1:35 PM  
Blogger John McElwee said...

Part Three from Craig Reardon:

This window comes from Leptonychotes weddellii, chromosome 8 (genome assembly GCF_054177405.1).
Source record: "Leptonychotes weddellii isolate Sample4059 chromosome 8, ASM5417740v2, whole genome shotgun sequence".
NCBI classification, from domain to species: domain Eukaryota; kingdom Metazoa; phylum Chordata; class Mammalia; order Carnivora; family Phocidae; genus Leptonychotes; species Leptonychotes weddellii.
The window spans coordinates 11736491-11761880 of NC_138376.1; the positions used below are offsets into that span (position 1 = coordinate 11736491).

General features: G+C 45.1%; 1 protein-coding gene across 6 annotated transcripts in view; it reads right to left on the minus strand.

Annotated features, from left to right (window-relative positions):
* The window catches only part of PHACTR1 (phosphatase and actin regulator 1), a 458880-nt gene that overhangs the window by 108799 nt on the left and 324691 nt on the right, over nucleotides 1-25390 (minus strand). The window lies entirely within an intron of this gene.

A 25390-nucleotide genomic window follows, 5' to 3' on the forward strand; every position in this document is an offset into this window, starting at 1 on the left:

As far as the contract players vs the free lance headliners, that too was an interesting bit in your richly rambling coverage. I was lucky to work with Rosemary Forsyth on a TV show, and she told me that she was either one of the last young actresses, or 'players' in the old parlance, to sign with Universal as a contract player. So that's a distinction that made it that much more fun to have had the opportunity to meet her. Your observations about Laurie and Adams demonstrate that it was a big undertaking to sign with a major studio back then, as far as all he 'fine print' obligations. Even to the extent of having to attend movie premieres for movies you weren't even in, often with another 'player' for a date, who you weren't really seeing/dating. Sometimes, as with guys like Tab Hunter or Rock Hudson, who wouldn't have shown up to a private gathering with a Piper Laurie or a Julie Adams under any circumstances. All part of their job.